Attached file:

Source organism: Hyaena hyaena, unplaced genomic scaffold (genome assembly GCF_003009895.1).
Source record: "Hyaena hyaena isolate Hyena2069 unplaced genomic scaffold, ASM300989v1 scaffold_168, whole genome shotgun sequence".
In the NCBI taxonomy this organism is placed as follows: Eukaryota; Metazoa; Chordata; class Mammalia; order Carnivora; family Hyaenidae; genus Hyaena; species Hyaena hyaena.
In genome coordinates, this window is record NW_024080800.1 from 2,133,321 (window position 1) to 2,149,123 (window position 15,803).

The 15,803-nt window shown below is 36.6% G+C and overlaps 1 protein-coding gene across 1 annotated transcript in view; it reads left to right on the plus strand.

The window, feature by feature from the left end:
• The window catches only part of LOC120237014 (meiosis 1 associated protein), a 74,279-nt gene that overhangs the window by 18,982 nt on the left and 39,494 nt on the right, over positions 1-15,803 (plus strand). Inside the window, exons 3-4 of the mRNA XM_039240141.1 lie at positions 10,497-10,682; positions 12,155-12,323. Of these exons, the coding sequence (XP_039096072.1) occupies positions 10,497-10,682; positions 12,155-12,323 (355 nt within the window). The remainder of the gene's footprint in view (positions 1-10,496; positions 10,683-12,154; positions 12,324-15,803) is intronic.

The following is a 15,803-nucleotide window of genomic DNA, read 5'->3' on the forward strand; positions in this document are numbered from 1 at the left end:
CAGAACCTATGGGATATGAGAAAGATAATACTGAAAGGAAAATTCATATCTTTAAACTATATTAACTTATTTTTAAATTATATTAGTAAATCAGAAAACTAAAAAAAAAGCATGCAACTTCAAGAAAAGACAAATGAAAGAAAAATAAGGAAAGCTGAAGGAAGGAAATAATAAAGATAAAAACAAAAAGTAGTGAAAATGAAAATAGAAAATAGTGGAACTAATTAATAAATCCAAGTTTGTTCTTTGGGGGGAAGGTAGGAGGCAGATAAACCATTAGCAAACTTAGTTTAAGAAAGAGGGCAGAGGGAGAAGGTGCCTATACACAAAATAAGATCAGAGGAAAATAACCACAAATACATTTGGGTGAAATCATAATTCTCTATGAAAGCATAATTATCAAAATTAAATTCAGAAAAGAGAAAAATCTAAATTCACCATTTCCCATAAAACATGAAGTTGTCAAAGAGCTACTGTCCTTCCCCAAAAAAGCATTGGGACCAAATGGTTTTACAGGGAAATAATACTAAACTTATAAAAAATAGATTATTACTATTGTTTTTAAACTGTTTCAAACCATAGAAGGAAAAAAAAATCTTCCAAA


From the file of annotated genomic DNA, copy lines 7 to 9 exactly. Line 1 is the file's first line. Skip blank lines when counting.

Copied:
• The window catches only part of LOC120237014 (meiosis 1 associated protein), a 74,279-nt gene that overhangs the window by 18,982 nt on the left and 39,494 nt on the right, over positions 1-15,803 (plus strand). Inside the window, exons 3-4 of the mRNA XM_039240141.1 lie at positions 10,497-10,682; positions 12,155-12,323. Of these exons, the coding sequence (XP_039096072.1) occupies positions 10,497-10,682; positions 12,155-12,323 (355 nt within the window). The remainder of the gene's footprint in view (positions 1-10,496; positions 10,683-12,154; positions 12,324-15,803) is intronic.

The following is a 15,803-nucleotide window of genomic DNA, read 5'->3' on the forward strand; positions in this document are numbered from 1 at the left end:
CAGAACCTATGGGATATGAGAAAGATAATACTGAAAGGAAAATTCATATCTTTAAACTATATTAACTTATTTTTAAATTATATTAGTAAATCAGAAAACTAAAAAAAAAGCATGCAACTTCAAGAAAAGACAAATGAAAGAAAAATAAGGAAAGCTGAAGGAAGGAAATAATAAAGATAAAAACAAAAAGTAGTGAAAATGAAAATAGAAAATAGTGGAACTAATTAATAAATCCAAGTTTGTTCTTTGGGGGGAAGGTAGGAGGCAGATAAACCATTAGCAAACTTAGTTTAAGAAAGAGGGCAGAGGGAGAAGGTGCCTATACACAAAATAAGATCAGAGGAAAATAACCACAAATACATTTGGGTGAAATCATAATTCTCTATGAAAGCATAATTATCAAAATTAAATTCAGAAAAGAGAAAAATCTAAATTCACCATTTCCCATAAAACATGAAGTTGTCAAAGAGCTACTGTCCTTCCCCAAAAAAGCATTGGGACCAAATGGTTTTACAGGGAAATAATACTAAACTTATAAAAAATAGATTATTACTATTGTTTTTAAACTGTTTCAAACCATAGAAGGAAAAAAAAATCTTCCAAA